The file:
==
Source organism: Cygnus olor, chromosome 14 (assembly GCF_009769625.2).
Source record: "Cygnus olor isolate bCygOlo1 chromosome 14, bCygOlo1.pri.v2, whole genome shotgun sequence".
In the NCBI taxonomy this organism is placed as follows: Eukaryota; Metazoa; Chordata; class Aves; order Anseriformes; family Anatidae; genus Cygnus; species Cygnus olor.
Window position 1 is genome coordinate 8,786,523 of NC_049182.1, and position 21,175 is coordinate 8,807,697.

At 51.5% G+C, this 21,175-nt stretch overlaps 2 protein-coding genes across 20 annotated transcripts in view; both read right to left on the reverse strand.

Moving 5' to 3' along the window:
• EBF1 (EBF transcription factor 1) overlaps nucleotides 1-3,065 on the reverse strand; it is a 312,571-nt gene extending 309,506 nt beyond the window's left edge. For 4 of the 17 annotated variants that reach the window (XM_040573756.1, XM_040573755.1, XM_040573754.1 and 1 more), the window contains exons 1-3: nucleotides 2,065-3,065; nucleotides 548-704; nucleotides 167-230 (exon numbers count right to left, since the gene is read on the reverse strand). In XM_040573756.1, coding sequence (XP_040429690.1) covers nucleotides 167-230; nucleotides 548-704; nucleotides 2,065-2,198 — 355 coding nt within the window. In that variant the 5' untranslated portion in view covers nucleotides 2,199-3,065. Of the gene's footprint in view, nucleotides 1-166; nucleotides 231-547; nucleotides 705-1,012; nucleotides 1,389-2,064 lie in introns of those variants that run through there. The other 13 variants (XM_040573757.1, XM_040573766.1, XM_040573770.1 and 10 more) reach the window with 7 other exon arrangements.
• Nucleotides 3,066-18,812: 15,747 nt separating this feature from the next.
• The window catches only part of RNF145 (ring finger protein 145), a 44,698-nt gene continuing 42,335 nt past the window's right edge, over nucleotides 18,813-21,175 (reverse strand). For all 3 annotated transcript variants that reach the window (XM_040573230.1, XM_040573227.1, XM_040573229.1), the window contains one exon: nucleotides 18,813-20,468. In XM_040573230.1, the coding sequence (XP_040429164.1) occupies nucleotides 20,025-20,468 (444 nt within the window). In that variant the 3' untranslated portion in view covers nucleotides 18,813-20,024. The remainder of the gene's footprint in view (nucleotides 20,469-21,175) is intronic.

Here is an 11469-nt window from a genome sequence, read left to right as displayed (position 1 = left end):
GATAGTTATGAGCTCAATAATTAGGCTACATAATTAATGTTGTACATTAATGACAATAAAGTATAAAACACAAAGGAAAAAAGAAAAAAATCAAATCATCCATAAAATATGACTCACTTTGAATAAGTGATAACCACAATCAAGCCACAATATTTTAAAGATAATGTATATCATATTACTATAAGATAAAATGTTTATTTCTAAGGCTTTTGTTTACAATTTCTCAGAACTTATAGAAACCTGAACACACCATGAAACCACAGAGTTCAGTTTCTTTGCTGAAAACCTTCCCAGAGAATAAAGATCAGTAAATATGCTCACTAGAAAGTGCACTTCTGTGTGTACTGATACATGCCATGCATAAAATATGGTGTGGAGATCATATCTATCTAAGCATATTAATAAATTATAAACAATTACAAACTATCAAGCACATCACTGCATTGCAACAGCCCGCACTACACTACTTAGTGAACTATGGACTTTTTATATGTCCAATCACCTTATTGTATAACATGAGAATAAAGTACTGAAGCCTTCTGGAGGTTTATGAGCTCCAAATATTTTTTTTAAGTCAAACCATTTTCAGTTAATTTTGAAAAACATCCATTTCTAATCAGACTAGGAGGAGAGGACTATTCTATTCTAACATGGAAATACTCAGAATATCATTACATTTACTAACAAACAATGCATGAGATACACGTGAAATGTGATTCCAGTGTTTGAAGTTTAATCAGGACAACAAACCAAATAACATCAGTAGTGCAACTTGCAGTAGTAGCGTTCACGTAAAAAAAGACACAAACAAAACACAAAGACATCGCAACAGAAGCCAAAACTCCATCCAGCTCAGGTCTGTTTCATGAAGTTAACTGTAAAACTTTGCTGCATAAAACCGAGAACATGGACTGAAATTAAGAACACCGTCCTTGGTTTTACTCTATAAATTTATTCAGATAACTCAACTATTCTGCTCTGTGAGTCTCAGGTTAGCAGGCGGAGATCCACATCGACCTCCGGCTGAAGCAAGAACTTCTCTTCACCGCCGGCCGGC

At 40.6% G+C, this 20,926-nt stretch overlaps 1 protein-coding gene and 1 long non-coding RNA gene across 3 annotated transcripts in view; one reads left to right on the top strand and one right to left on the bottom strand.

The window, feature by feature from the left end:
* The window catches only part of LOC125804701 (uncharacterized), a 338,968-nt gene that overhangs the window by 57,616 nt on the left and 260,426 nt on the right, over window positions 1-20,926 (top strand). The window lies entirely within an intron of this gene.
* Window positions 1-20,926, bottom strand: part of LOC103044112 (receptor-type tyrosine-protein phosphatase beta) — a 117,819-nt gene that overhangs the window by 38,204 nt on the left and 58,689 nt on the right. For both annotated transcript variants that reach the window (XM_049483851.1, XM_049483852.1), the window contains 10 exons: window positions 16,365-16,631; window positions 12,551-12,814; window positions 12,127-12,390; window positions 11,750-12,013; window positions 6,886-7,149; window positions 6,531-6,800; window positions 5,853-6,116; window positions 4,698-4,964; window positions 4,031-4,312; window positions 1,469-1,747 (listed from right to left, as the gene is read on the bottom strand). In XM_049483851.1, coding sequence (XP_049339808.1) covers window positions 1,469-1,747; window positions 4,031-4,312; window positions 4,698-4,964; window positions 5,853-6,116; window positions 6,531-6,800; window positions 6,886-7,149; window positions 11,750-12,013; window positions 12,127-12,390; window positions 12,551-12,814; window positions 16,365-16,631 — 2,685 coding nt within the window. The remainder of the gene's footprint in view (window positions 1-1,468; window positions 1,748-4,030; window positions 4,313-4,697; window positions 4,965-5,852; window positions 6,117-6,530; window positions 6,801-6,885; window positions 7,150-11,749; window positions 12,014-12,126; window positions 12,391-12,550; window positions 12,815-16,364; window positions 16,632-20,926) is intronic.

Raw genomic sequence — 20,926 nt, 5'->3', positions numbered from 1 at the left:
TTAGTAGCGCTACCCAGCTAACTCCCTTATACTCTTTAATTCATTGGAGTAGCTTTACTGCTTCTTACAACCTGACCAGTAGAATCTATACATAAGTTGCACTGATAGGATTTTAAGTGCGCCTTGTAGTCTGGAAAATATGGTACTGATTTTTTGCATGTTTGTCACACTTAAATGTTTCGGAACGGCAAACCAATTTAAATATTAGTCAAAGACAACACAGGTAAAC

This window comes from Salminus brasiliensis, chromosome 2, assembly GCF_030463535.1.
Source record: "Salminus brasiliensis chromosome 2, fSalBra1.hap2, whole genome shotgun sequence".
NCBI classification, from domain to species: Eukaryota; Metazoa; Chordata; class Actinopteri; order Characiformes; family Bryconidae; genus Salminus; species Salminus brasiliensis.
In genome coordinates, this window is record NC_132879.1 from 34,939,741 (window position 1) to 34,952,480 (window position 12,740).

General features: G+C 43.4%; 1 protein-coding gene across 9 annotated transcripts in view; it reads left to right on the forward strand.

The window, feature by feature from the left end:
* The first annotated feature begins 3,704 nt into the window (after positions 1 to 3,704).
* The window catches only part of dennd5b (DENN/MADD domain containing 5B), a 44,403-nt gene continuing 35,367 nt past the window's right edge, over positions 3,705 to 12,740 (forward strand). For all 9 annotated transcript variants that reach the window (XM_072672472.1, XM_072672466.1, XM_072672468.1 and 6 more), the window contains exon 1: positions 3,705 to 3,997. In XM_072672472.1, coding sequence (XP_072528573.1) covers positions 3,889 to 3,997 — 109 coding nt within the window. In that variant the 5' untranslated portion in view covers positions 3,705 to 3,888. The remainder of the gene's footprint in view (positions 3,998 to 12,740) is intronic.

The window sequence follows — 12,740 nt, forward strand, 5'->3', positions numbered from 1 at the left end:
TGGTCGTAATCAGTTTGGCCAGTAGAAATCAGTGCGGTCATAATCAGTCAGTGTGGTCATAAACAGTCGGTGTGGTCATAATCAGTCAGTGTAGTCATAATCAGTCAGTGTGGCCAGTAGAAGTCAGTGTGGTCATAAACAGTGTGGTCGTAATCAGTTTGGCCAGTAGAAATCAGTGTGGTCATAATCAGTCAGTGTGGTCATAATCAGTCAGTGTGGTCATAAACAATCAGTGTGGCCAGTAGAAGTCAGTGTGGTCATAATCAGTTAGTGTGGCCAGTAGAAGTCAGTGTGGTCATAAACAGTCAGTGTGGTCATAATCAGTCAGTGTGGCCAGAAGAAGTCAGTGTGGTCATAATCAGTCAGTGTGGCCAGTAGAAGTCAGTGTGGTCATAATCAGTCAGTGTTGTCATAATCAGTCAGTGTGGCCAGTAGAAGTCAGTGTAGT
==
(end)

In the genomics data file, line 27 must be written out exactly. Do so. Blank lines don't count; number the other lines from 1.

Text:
TGGTCGTAATCAGTTTGGCCAGTAGAAATCAGTGCGGTCATAATCAGTCAGTGTGGTCATAAACAGTCGGTGTGGTCATAATCAGTCAGTGTAGTCATAATCAGTCAGTGTGGCCAGTAGAAGTCAGTGTGGTCATAAACAGTGTGGTCGTAATCAGTTTGGCCAGTAGAAATCAGTGTGGTCATAATCAGTCAGTGTGGTCATAATCAGTCAGTGTGGTCATAAACAATCAGTGTGGCCAGTAGAAGTCAGTGTGGTCATAATCAGTTAGTGTGGCCAGTAGAAGTCAGTGTGGTCATAAACAGTCAGTGTGGTCATAATCAGTCAGTGTGGCCAGAAGAAGTCAGTGTGGTCATAATCAGTCAGTGTGGCCAGTAGAAGTCAGTGTGGTCATAATCAGTCAGTGTTGTCATAATCAGTCAGTGTGGCCAGTAGAAGTCAGTGTAGT